• Journal of Aggression, Conflict and Peace Research (JACPR) (Editors in Chief, Professor Jane L. Ireland and Dr Robert Cramer)
  • Journal of Criminological Research Policy and Practice (JCRPP) (Editors in Chief, Dr Michael Lewis and Professor Jane L. Ireland)
  • SALUS Journal (Editor in Chief Dr Philip Birch)
  • Journal of Forensic Psychiatry and Psychology (Associate Editor, Professor Jane L. Ireland)

CCATS (Coastal Child and Adult Therapy Services), Poulton le Flyde. Lead clinician and research lead, Dr Carol A Ireland.

British Transport Police: Core research collaborator, Dr Michael Lewis.

Maastricht University, Forensic Psychology Masters and Postgraduate Intern Scheme.

Dr Roxanne Khan HARM Network

The following represent recently completed and/or current PhD programmes of research supervised by the FRG:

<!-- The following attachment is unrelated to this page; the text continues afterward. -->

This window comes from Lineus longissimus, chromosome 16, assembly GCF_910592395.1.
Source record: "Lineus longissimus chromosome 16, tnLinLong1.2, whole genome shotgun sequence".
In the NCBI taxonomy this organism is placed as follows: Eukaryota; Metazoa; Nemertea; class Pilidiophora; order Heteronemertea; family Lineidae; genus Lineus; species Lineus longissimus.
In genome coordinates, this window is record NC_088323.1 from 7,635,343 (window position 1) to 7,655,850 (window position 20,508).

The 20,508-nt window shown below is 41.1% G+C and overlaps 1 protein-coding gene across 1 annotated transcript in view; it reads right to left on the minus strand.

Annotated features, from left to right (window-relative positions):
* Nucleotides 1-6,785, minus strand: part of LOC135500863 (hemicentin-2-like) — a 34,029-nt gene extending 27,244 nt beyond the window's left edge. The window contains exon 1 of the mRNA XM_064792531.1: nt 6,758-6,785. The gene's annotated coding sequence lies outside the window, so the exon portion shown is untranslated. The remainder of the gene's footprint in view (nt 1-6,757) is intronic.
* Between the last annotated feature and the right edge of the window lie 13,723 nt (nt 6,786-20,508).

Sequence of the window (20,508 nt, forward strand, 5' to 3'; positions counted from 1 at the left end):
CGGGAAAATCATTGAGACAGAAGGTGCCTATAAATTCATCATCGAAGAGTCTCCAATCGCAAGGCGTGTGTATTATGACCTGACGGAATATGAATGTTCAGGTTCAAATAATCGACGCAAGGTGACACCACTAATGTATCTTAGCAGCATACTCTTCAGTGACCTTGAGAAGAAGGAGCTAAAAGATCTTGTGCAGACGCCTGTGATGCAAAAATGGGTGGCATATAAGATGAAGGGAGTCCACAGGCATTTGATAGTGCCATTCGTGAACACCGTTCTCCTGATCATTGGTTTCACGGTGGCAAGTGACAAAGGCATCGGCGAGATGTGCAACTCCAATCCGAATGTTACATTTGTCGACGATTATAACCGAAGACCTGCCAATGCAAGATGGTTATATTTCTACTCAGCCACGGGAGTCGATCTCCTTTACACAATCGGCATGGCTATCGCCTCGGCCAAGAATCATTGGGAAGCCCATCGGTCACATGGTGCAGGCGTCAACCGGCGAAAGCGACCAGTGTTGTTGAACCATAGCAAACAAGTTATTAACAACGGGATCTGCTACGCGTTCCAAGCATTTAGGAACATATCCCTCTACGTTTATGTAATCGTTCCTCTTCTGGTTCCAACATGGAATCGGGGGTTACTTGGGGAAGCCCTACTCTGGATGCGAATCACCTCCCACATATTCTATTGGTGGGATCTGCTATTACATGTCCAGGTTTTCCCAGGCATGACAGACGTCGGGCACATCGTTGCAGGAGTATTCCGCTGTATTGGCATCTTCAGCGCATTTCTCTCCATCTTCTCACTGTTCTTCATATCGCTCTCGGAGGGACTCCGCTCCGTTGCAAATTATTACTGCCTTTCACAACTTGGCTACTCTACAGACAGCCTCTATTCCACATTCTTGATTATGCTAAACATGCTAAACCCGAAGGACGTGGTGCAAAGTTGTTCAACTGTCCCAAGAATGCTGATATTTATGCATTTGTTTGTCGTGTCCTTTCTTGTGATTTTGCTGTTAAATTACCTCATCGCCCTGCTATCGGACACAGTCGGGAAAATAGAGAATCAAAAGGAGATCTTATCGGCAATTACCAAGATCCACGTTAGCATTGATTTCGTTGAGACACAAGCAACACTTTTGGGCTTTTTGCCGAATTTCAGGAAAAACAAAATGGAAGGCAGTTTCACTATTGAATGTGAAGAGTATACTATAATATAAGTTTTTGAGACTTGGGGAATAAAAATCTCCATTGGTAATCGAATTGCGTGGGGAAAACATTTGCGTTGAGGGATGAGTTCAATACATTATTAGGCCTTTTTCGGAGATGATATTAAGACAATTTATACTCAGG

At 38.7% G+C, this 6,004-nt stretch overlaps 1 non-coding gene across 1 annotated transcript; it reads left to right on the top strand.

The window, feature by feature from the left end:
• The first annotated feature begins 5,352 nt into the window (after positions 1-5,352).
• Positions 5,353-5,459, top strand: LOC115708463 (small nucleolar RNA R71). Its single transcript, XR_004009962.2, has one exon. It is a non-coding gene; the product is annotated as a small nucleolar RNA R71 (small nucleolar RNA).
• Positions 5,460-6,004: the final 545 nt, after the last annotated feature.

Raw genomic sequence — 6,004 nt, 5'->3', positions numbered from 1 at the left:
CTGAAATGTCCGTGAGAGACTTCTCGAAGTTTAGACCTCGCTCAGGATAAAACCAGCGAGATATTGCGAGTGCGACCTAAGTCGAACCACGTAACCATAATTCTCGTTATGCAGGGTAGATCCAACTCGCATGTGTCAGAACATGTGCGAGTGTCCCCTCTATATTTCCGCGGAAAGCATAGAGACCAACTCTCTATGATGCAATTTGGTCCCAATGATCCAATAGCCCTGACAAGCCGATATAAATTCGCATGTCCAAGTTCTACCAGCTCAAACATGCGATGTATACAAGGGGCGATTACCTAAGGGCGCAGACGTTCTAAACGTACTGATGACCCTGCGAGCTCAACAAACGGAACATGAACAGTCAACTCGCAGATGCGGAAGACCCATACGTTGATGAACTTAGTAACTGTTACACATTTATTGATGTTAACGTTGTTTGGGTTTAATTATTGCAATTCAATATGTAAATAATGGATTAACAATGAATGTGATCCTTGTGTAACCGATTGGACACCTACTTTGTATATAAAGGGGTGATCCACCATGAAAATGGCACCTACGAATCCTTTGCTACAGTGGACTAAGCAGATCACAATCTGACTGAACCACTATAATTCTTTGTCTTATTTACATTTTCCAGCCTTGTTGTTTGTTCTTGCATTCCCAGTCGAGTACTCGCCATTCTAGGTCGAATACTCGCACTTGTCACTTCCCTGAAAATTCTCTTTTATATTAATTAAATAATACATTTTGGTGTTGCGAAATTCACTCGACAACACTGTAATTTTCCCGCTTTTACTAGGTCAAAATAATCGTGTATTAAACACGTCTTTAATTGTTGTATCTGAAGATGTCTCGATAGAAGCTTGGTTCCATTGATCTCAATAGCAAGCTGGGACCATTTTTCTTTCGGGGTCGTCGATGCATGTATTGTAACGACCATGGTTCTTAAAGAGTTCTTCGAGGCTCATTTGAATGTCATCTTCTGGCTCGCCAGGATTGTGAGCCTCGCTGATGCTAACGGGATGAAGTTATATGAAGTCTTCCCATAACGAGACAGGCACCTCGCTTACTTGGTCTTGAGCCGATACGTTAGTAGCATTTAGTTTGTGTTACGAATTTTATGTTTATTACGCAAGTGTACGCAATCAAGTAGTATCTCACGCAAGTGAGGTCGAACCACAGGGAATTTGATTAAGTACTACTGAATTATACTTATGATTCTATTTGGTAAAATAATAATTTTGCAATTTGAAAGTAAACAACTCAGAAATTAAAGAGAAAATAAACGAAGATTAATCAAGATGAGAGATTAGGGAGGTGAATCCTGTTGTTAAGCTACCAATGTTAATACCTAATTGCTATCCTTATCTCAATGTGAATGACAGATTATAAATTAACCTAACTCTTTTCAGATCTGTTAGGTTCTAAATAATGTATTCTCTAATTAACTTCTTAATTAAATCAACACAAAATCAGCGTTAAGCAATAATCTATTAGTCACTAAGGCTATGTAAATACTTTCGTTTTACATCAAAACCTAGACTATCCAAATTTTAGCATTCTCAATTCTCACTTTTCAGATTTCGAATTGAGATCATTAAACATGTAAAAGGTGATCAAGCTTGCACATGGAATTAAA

• ​Aggression motivation
  • Asking for more information: Can recognition-based enhancements made to internal features produce more accurate composites?
  • Child sexual exploitation and developmental trauma
  • Crisis intervention: Understanding motivations
  • Developing a new model of understanding self-injury in secure settings: the role of risk, protective and attitude factors
  • Developing measures of psychopathy
  • Enhancing the effectiveness of facial-composite images using detailed recall of the environmental context (crime scene)
  • Factors promoting negative symptoms and strength factors following institutional/in care abuse
  • Pathways towards and away from problematic gambling
  • Radicalisation and terrorism
  • Self-administered procedures for constructing identifiable facial composites
  • Sleep and association with aggression
  • Strategies for evolving identifiable facial composite images
  • Trauma in the police
  • Trauma in the armed forces
  • Trauma in staff based in secure services
  • Understanding aggression cognition and physiological responding
  • Understanding risk and protective factors for violence and self-harm in a forensic psychiatric sample
  • Victims of non-recent abuse in secure and care services
  • Victim safety strategies in abusive intimate partner relationships: Working towards a victim-informed harm reduction model